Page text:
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Maldives State of Emergency: FAQ

President Abdulla Yameen claims the Supreme Court is at the centre of what his supporters have called a “judicial coup” to overthrow the government.



It has been a week since President Abdulla Yameen announced a state of emergency. His office has been publishing regular updates about what has been happening and why. Here is a Maldives Independent FAQ. We have a timeline of key events here.

Why is there a state of emergency?

President Abdulla Yameen claims the Supreme Court is at the centre of what his supporters have called a “judicial coup” to overthrow the government. He said there was no way for him to investigate the attempted coup without declaring a state of emergency.

“I wanted to know how well planned this coup and how far it is connected to (other countries). I was forced into this situation. It really became difficult to run the state,” he said.

Days earlier the Supreme Court had issued a landmark ruling that, among other things, ordered the release of prisoners who are also his opponents including former president Mohamed Nasheed, former vice president Ahmed Adeeb and opposition leader and Maldives industry magnate Gasim Ibrahim. The ruling paved the way for these people to either emerge from exile, leave prison or run for president in this year’s elections.

What does the state of emergency mean for governance?

More than 20 articles of the constitution, including the right to privacy and assembly, have been suspended. The Criminal Procedures Act has also been suspended. A lot of the “coup perpetrators” that police have arrested remain in detention without being formally charged.

Where is the opposition?

All opposition leaders are behind bars or in exile. The only opposition leader that remained free before the state of emergency was Yameen’s half-brother and former president Maumoon Abdul Gayoom, who was the first person Yameen arrested after declaring the state of emergency. The rest of the opposition are holding nightly protests outside the Maldivian Democratic Party campaign centre in Malé.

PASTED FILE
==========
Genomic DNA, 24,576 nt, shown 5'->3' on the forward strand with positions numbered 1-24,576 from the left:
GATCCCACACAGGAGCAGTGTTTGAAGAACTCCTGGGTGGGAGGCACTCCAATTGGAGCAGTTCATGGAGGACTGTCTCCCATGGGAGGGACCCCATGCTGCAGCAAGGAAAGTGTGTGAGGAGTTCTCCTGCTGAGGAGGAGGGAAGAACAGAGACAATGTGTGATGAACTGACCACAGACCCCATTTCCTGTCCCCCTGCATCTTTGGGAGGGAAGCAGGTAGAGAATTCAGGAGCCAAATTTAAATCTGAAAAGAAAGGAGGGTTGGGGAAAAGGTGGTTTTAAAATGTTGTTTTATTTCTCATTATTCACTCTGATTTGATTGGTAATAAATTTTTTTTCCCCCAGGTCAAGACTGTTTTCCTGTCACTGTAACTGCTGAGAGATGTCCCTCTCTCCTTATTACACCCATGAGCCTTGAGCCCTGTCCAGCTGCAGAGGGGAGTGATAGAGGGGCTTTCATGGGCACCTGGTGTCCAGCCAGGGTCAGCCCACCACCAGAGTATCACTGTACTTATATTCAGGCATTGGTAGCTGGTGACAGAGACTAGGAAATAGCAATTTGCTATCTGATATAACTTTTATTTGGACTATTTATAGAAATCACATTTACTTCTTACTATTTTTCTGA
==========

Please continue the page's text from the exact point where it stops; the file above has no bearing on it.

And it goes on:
What is the ruling party doing?

The ruling party has been holding “victory” rallies. When asked why the Progressive Party of the Maldives was being allowed to host these while the state of emergency suspended the right to assembly, MP Abdul Raheem Abdulla said the ruling party events were being held under the legal counsel of the attorney general.

Are tourists safe?

Yes. There is no physical danger to tourists and resort islands are disconnected from the capital Malé, as the government has tried hard to impress upon visitors. However all major tourist markets for the Maldives, including China and the UK, have issued advisories asking them to be careful or not to travel unless absolutely necessary. If the crisis continues it could affect tourist numbers and, in turn, the country’s economic growth.

What is the impact on daily life?

Just as the president emphasizes in every speech he has made since the state of emergency was declared, daily life in the country has not been affected. But there has been a crackdown on press freedom. Independent broadcaster RaajjeTV was forced to shut for three days after threats of violence and punitive action. Other media have also reported threats of violence.

What can be done?

Nothing. The government is refusing to heed international condemnation and envoys who allegedly sought backing for the state of emergency from ‘friendly nations’ were politely rebuffed. Pakistan and Saudi Arabia have followed China’s lead on non-interference and public opinion is opposed to Indian military intervention.

What happens next?

The state of emergency is due to end February 20. Parliament, which remains in recess after indefinitely postponing its opening session for security reasons, has to approve the state of emergency within 48 hours of it being declared. The extended recess means Yameen has 14 days to submit the declaration to parliament for approval, which has to happen on February 19.